Dark Reading is part of the Informa Tech Division of Informa PLC

This site is operated by a business or businesses owned by Informa PLC and all copyright resides with them.Informa PLC's registered office is 5 Howick Place, London SW1P 1WG. Registered in England and Wales. Number 8860726.

Vulnerabilities / Threats

At RSA Conference, Analysts Will Focus On Security's 'Big Issues'

Cloud security, sophisticated attacks will be among hot topics, industry watchers say

You gonna be at RSA? What's gonna be good there?

These questions are on many security professionals' lips this week, as the security industry's biggest annual convention -- RSA 2010 -- prepares to open in San Francisco on Monday. Earlier today, three of the industry's best-known security industry analysts -- all of whom are gonna be there -- weighed in on what's gonna be hot at the show.

Scott Crawford, research director for security at Enterprise Management Associates (EMA), says cloud security will be a hot topic, but not because everybody's doing it. In fact, Crawford reports that in a recently completed EMA study, only 11 percent of enterprises expressed definite plans to implement cloud technology in the next 12 months -- and about three-quarters of those enterprises are planning to implement a "private cloud," rather than using a shared public service.

"What that says is that a lot of the hype about cloud services out there is out of proportion to what companies are really doing," Crawford says.

Security continues to be a key factor in cloud technology's adoption -- or lack thereof, Crawford says. In the EMA study, 53 percent of respondents said security and access issues are the chief inhibitors to implementation of cloud technology. "There's a lot of concern about the need to give up some control of the data," he says.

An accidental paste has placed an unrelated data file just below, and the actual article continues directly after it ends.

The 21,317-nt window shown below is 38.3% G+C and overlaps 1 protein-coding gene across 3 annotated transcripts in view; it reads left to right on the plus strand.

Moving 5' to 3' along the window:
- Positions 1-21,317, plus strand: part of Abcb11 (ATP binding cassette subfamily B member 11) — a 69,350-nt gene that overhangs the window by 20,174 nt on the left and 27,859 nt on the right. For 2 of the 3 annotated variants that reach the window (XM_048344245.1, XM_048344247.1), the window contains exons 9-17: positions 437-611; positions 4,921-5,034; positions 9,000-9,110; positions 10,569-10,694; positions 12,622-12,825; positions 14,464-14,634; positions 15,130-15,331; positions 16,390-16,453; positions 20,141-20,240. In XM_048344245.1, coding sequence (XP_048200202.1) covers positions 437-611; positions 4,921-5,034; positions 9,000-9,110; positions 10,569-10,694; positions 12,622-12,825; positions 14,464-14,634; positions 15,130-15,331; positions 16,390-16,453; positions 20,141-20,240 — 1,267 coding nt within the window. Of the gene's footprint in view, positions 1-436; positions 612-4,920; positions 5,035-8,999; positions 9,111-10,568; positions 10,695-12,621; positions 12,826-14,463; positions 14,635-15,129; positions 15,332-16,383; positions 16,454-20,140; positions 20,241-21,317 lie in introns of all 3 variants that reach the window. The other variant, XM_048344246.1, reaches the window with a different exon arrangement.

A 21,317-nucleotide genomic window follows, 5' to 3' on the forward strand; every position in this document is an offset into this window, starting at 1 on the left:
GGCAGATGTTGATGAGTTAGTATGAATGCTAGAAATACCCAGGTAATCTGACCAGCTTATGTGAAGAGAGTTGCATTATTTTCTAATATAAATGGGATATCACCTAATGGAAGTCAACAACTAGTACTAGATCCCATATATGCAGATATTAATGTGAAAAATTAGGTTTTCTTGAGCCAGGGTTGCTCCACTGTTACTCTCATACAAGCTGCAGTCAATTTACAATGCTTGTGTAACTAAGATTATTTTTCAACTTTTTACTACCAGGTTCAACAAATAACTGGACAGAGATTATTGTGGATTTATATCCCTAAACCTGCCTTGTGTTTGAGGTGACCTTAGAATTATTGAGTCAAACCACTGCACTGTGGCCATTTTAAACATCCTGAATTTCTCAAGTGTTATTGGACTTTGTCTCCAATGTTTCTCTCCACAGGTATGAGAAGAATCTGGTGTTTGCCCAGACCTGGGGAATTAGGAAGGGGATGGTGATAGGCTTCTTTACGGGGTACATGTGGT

What's needed, particularly in the public cloud space, is a better set of open standards that define what cloud services are and how they interact, Crawford says. "The A6 initiative and the MashSSL Alliance are a start, but a lot more needs to be done," he says.

Khalid Kark, a vice president at Forrester Research, says he'll be looking for signs of security's "three big shifts" while he's at the show. The first is the shift toward next-generation technologies, particularly the "consumerization" that brings Web 2.0, social networking, and personal devices into the enterprise.

"The adoption of social networking inside the organization has doubled in the last year, to about 22 percent," Kark says. "One user I talked to called it a freight train -- there's no stopping it." Companies will need to decide how to secure these emerging technologies and the data they carry, he says.

A second shift is in the business expectations of security managers, Kark says. "More and more, the CSO is not only responsible for the tactical and technical, but also for the strategic aspects of security," he says. Security teams find themselves more tied into the business and its data, rather than focusing solely on securing networks and devices, he observes.

A third shift is the shift in "ownership" of security, Kark says. Many companies are embracing security-as-a-service (SaaS) and other security outsourcing initiatives, bringing a new set of strategies to the layered security model, he states.

Crawford agrees. "We're seeing more and more companies looking at SaaS-based solutions," he says.

A third industry analyst, IDC's Chris Christiansen, says he will be on the lookout for new information on next-generation attacks at the RSA show.

"What we're seeing is that all information is useful to somebody," Christiansen says. "Whether it's being gathered by fully legitimate companies, direct marketers, spammers, or fraudsters, information extraction is becoming a theme."